The outrage continues to grow in Queens over the MTA’s plan to redesign the bus routes in the borough. This time it was at a town hall inside the first Baptist church in East Elmhurst. Some of them directed their anger at governor Cuomo.

“It’s all about the Benjamins. You are pricing us out. Shame, shame, shame,” said one woman.

It was standing room only as residents voiced their concerns and made suggestions about the plan to scrap and redraw most bus routes. Jackson Heights residents have been particularly vocal.

“The 49 bus we need it because it stops right here on Astoria Boulevard. You have six major schools that is on that line. That bus takes us to six major trains at 74th and Roosevelt and if they eliminate that that means will have to walk 20 blocks,” said another woman.

Some blamed bus activists who they say pushed for a change to the buses service.

“If it has worked all these years we should keep it as it is. With no improvements maybe new bosses more buses that’s about it,” said a third woman.

“We are pushing for a better faster service. No one is pushing to change the destination,” said Jim Burke, a bus activist.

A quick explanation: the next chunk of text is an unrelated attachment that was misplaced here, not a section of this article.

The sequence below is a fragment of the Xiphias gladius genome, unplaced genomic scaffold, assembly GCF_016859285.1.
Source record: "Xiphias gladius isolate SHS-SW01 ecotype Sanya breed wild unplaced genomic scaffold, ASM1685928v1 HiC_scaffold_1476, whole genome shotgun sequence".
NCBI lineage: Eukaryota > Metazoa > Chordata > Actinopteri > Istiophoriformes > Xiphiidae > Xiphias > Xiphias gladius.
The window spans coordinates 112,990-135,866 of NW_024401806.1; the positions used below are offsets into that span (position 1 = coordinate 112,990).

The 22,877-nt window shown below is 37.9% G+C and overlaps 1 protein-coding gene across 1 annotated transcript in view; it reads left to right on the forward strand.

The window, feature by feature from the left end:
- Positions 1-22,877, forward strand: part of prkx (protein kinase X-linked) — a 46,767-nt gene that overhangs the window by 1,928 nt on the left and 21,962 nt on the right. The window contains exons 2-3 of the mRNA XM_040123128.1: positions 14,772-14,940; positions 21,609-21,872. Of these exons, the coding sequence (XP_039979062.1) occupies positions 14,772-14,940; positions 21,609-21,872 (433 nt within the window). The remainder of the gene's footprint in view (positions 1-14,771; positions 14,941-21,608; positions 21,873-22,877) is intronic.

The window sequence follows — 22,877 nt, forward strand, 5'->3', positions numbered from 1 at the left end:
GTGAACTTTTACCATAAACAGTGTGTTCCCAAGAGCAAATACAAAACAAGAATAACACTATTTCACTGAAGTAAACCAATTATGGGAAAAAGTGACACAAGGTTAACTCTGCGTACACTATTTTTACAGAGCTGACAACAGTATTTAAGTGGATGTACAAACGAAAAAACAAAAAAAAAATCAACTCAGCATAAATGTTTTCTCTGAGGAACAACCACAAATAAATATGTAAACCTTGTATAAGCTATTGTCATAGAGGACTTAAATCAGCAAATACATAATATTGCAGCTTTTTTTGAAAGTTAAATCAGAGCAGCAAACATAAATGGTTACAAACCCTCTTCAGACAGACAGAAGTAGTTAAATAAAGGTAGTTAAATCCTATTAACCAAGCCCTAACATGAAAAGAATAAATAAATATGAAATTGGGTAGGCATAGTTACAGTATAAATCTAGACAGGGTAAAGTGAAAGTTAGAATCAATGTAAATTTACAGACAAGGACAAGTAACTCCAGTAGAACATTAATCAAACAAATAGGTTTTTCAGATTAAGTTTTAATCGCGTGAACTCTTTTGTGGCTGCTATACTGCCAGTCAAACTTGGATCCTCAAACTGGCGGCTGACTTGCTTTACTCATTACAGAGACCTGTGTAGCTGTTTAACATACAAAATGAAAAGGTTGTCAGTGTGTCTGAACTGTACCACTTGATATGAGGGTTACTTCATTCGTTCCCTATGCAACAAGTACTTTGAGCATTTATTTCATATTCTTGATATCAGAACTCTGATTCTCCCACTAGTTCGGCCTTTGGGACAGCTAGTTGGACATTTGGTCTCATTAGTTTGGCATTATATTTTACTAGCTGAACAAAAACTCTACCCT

The meeting comes a day after the city Council’s queens delegation penned a letter to the MTA opposing the agencies current draft of the Queens bus network redesign.

“They made poor assumptions that we only want to go to the train or to the airport people want to visit their family members. They want to get around the borough. They want to go do their food shopping. You know they need to get to work and yet this plan cuts service,” said Councilman Costa Constantinides.

State Senator Jessica Ramos held the town hall. She also tried to quell some of the outbursts as residents voiced their frustrations with the plan.

“We wanted to make sure tonight’s Town hall wasn’t just about opposing but proposing to We want to make sure that we have a productive meeting where we are telling the MTA or ideas so that they are considered seriously and hopefully will come to fruition,” said Jessica Ramos, a state senator.

MTA officials who attended the meeting did stress to the audience that this is just a proposal at this point and they do want community input. They so far they've gotten 5,000 comments over concerns about the plan.